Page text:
5 Groups Who Can Get a COVID-19 Booster Now

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Senior man getting the COVID-19 vaccine
Melinda Nagy / Shutterstock.com

Some Americans who received their COVID-19 vaccination at least six months ago now are eligible for a booster shot, the Centers for Disease Control and Prevention says.

Not everyone can get the booster. But if you belong to one of these five groups and originally received the Pfizer-BioNTech COVID-19 vaccine, you are eligible.

The CDC says people in the following three groups should get booster shots if it has been at least six months since their original vaccination:

  • People aged 65 years and older
  • Residents aged 18 years and older in long-term care facilities
  • People aged 50-64 years with underlying medical conditions

The CDC says people in two other groups may get the booster if it has been at least six months since their original vaccination, depending on “their individual benefits and risks”:

  • People aged 18-49 years with underlying medical conditions
  • People aged 18-64 years at increased risk for COVID-19 exposure and transmission because of occupational or institutional setting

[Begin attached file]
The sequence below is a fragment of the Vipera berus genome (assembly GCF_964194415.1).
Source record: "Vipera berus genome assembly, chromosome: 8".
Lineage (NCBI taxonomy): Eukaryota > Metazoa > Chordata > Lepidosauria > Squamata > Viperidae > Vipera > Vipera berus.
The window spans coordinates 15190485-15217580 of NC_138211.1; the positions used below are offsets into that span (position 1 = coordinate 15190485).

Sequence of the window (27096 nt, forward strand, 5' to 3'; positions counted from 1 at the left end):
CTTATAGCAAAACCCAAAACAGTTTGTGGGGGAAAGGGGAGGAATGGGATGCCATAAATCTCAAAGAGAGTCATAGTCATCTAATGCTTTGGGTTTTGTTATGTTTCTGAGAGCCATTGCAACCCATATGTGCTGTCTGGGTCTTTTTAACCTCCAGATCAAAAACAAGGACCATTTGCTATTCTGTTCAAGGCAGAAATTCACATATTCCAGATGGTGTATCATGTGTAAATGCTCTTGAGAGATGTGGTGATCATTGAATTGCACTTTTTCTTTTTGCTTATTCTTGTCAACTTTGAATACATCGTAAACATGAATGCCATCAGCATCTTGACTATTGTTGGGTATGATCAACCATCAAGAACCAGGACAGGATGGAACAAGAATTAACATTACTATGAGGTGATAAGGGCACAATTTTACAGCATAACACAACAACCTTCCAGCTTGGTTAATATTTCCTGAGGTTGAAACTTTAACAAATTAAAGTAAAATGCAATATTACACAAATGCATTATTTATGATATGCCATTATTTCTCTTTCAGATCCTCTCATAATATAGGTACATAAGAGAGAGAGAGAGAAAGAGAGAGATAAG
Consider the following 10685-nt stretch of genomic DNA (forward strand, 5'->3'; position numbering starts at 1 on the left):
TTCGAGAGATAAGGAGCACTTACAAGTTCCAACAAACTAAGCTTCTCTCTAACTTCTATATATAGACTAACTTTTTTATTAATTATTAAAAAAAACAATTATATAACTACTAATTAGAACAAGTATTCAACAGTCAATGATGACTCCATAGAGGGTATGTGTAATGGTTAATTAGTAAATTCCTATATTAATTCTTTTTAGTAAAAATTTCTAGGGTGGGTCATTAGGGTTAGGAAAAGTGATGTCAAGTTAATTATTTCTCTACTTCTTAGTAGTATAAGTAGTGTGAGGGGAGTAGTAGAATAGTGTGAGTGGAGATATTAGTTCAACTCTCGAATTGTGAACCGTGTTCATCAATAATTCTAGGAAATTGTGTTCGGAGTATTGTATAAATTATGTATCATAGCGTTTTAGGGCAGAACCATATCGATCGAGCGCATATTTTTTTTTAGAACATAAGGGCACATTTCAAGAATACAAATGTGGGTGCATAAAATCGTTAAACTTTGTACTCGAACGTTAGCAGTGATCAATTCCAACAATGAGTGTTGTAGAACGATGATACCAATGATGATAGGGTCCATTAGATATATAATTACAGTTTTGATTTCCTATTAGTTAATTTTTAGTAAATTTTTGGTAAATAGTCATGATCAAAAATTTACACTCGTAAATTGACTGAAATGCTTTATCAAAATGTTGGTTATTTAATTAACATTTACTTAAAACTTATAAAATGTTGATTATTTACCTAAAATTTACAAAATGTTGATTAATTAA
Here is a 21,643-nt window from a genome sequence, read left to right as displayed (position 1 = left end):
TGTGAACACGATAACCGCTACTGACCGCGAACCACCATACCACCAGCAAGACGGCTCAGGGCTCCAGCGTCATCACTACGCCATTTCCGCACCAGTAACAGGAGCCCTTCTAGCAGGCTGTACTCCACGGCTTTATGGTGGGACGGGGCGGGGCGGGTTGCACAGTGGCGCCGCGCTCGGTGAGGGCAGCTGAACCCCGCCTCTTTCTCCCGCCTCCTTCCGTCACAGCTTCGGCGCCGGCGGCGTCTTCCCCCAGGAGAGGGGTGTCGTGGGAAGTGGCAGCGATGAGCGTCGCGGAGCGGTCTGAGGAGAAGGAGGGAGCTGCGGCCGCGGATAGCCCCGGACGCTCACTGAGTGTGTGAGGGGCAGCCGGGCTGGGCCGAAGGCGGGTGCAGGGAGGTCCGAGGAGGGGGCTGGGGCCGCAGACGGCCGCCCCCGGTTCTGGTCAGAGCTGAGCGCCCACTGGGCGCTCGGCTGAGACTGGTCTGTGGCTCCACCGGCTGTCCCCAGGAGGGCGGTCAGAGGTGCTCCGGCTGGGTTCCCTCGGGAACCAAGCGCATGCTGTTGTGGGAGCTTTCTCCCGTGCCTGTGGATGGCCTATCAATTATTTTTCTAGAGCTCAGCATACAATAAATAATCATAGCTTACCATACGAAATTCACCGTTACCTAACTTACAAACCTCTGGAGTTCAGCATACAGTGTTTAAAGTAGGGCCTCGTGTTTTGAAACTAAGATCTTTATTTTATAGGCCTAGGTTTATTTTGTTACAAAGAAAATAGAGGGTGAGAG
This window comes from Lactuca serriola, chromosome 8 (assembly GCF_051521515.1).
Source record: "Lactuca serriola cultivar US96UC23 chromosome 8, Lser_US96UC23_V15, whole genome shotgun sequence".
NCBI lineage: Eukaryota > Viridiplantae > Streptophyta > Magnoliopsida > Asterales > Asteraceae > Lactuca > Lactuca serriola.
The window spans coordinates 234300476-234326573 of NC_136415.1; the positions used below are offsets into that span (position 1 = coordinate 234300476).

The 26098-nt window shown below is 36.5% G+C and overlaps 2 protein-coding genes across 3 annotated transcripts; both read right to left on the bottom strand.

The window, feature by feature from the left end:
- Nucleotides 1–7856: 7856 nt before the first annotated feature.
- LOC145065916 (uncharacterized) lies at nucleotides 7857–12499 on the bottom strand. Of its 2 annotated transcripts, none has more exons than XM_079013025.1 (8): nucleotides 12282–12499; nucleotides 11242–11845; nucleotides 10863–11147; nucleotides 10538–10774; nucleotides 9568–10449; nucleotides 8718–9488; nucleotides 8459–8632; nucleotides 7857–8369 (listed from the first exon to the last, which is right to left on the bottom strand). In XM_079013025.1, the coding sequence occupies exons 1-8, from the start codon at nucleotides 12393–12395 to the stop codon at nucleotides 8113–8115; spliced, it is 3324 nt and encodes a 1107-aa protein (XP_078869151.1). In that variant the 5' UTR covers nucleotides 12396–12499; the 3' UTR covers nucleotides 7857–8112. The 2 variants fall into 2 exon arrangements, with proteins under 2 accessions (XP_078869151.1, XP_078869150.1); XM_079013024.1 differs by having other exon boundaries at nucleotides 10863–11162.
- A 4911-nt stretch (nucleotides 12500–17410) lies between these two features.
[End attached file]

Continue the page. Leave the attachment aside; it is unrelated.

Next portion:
It is worth emphasizing that these booster recommendations only apply to those who have had the Pfizer-BioNTech COVID-19 vaccine, which is a two-dose series with the trade name Comirnaty. The CDC also urges you to speak with your physician before getting the booster.

Studies have found that protection against COVID-19 appears to wane over time in people who have been vaccinated, according to the CDC. That leaves such folks more susceptible to infection with the Delta variant that is now circulating throughout the U.S. and across the world.

While the initial vaccinations still appear to protect against severe disease, “recent data suggest vaccination is less effective at preventing infection or milder illness with symptoms,” the CDC says.

In addition, new evidence suggests that vaccine effectiveness against COVID-19 infection is decreasing over time among health care and other frontline workers. This is likely a result of decreasing protection from the vaccine over time and the greater infectiousness of the Delta variant.

Research indicates that getting a booster can be beneficial in preventing serious illness. According to the CDC:

“Data from a small clinical trial show that a Pfizer-BioNTech booster shot increased the immune response in trial participants who finished their primary series 6 months earlier. With an increased immune response, people should have improved protection against COVID-19, including the Delta variant.”

If you are a candidate for a booster and wish to get one, you can visit the CDC website to find a vaccine location near you.

For more news on COVID-19, check out:

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